Tom McEwen's Mongoose Rear Engine Dragster

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Provided by: Atlantis Model Company - Website: Visit Site
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This review covers Tom “The Mongoose” McEwen’s Rear Engine Dragster kit. It’s a 1:24 Scale kit from Atlantis Models #M7529. Rescued from the scrap heap by Atlantis and re-released in 2024 it hasn’t been seen in decades. It’s not for the average builder, but with some forehand knowledge, it’s not that hard to get this nostalgic model on your shelf.

Tom “The Mongoose” McEwan was half of a tag team with partner Don "the Snake" Prudhomme that’s been called The Greatest Rivalry in Drag Racing. Known for his endless promotion, Tom ushered in a new era for motor sports when he got a sponsorship deal with Mattel’s “Hot Wheels” franchise. Aside from being NHRA winners this put the team in the hands, and minds, of nearly every boy in America. It was a stroke of marketing genius - bringing non-automotive sponsors into the sport.

The Model Kit

This kit has a number of highlights aside from the dragster itself; the great decal sheet, two human figures with a staging tree and some massive drag slicks for Show-‘n-Go along with a one-piece frame. The only real issue, was the kit supplied stiff vinyl plumbing and ignition wires. I’ll show you how to fix that and make a brand new “old stock” dragster for your display shelf.

The parts in the kit are relatively flash-free but there are numerous ejector pin marks that need to be addressed for a contest entry. I used some Easy Off spray sealed in a container to remove the plating from the chromed parts, then everything got a coat of white primer. There are extra parts that come from previous releases, so watch the part numbers closely to get the right ones.

Paint the body and wing centers with a gloss red. Most of the frame parts are painted blue. I noticed the plastic used in this kit reacts slightly with aerosol paint. I sanded it off and used an airbrush for that.

Construction starts with the rear axle assembly. The rear slicks fit together well and gluing the axle to the rear of the frame provides a stable base for the vehicle.

The HEMI engine builds well and has plenty of detail along with ten decals. This is where you want to pay some attention those hard vinyl parts. The fuel system is comprised of two tubing sections that intertwine the intake and blower.They lay in pretty well, but they are supposed to be stretched to points they can’t reach. I added a tube to the port in back of the blower body to reach down to the union at the base and clipped off the tab at the back of the fly-catcher that the harness is supposed to hang on. The rest of the unit can be finagled into position and cemented in place with some C/A glue and accelerator.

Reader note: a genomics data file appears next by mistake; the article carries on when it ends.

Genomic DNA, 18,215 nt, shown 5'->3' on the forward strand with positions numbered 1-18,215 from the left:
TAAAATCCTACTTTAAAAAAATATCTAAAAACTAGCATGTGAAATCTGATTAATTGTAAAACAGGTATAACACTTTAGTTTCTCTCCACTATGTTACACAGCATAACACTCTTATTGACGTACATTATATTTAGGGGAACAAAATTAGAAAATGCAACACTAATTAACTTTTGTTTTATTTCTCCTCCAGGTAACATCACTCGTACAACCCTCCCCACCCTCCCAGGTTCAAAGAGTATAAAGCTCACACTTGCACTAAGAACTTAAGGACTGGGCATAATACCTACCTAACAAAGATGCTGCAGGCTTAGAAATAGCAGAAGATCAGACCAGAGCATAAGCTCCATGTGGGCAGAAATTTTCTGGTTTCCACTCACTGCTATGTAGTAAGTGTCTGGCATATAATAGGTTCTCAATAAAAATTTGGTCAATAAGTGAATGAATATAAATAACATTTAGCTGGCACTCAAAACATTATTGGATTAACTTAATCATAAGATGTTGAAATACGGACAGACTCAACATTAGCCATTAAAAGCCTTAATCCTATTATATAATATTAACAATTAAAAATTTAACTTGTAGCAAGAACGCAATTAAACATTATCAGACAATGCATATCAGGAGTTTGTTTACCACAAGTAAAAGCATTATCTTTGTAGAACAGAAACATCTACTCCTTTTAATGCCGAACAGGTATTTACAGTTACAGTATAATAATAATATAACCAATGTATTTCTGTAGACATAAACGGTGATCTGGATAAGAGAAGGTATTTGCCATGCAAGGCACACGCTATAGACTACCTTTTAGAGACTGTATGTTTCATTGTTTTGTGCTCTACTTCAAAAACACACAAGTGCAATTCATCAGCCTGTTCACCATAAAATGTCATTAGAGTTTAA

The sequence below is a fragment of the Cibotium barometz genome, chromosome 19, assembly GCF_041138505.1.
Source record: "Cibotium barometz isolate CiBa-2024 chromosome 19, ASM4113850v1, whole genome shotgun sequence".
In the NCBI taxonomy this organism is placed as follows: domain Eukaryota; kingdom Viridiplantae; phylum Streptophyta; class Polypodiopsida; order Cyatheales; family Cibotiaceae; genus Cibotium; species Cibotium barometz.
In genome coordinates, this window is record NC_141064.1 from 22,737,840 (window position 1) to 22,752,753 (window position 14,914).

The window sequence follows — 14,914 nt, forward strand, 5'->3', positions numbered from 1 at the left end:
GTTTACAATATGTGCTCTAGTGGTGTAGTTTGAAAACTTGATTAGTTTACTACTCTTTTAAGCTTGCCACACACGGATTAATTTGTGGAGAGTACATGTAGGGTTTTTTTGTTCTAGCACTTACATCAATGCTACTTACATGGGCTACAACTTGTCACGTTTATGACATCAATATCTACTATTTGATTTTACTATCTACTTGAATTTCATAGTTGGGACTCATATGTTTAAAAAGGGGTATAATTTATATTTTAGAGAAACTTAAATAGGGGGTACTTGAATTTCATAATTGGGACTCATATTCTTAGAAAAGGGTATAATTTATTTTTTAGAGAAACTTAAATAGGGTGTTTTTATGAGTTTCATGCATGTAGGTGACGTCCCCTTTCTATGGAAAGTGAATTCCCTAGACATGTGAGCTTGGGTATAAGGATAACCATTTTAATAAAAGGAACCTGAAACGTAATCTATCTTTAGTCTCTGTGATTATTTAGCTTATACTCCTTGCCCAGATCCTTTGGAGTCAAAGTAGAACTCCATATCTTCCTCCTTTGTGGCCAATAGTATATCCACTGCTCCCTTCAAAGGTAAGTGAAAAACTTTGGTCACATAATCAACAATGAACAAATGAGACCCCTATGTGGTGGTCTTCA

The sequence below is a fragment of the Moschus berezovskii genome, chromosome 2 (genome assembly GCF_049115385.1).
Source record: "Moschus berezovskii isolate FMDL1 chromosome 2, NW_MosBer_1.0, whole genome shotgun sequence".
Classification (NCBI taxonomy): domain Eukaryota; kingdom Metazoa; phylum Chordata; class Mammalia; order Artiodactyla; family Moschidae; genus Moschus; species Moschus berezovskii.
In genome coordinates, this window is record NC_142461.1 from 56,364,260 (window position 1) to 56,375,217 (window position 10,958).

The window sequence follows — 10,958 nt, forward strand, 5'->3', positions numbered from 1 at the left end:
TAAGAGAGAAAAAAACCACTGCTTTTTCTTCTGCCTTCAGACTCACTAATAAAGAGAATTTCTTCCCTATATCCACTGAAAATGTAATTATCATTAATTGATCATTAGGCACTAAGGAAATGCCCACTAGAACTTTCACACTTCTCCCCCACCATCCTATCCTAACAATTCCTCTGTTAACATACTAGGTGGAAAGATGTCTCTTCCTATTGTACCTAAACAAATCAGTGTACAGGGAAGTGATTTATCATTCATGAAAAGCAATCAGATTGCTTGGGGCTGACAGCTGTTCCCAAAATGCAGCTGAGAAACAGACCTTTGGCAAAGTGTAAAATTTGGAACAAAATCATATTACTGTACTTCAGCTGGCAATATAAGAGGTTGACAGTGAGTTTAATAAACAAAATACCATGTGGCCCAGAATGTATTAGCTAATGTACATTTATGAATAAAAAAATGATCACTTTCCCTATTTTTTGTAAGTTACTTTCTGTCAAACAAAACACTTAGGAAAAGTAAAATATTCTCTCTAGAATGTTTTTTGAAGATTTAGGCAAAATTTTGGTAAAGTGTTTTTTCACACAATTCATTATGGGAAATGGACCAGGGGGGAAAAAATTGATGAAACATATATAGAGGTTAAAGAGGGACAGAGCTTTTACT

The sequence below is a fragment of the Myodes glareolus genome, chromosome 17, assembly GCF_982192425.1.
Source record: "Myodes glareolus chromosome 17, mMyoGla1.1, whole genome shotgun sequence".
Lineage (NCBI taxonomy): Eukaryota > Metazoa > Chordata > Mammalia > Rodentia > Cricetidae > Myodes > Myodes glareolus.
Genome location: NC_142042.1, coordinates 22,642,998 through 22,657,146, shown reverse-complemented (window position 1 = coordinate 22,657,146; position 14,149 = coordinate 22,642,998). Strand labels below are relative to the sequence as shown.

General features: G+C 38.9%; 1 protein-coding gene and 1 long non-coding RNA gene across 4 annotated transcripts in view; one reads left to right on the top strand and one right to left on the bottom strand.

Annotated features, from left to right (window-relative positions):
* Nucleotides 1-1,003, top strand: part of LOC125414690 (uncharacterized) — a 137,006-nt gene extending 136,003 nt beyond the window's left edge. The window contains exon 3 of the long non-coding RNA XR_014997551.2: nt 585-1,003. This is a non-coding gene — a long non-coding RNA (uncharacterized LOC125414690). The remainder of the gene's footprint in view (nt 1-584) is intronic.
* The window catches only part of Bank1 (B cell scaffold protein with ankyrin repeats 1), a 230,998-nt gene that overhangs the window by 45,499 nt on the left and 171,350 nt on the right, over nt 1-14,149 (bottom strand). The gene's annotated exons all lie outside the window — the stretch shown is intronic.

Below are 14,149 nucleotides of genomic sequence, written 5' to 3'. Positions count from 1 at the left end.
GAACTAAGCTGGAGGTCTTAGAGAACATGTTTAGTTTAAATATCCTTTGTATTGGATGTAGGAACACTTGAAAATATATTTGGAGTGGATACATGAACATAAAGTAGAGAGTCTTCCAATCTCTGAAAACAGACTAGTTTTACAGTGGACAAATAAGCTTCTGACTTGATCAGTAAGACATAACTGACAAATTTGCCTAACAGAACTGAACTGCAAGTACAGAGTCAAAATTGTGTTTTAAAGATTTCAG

I found the spider web of ignition wires was just too stiff to be realistic. I couldn’t get the wires behind the blower belt, so I cut off the distributor stub and installed an aftermarket magneto.

The fuel lines that are mounted on the front of the engine between the blower belt won’t just go straight down without some help. Use a heat source like a candle to bend the lines into appropriate position down through the frame. Then mark them where they would bend toward the front end, just under the bottom of the frame. Remove the engine, and bend them into the correct shape over the heat source. Later, they are drawn back up through a hole frame plate to be routed to the fuel cell.

Trap the lines by gluing the fuel cell down to the forward frame plate while keeping them in the holes in the cell. The pedals, brakes, frame brace, and bulkhead are installed. The bulkhead in front of the gas pedal needs to be trimmed on top to allow relief for the upper body to fit properly.

Prior to adding the seat bucket, the side ailerons should be painted black and inserted through the frame into the C-clips receivers. Paint the driver figure aluminum and add the helmet. Glue him into the seat, add the back plate to the cockpit frame and install the unit to the main frame, gluing the cockpit frame bars to the lower frame top rails.Glue the lower body panel to the frame.

Add the drop axle to the front end using part #81 and add the radius rods whose forward ends butt up, and are glued, to the axle. Note there is only one hole for the upper fastener of the radius rods at the body. The lower ones just hang there in mid-air. Slip the tie rod through the radius rods. Glue the ends to the axle mounts and the center rod just in front of the steering box. Place a spot of glue to the ends of the lower radius rod and tack them to the lower body.

The rest of the construction is straight-forward. The tires and wheels are great looking and go together well but I felt the slicks needed some aftermarket decals to make them appear realistic. The kit's decals are top-notch. The staging tree and standing figure are simple to build. Use some putty to smooth out the seam on the bystander and finish it to your liking.

With some proper sequencing, aftermarket magneto, and a heat-bending method for the plumbing, this turns out to be a really nice nostalgia build honoring the great Mongoose.

I really have to thank Atlantis Models for bringing this great looking model back for us to enjoy and the IPMS for making this review available. I hope these tips will help you bring your copy to life as well!


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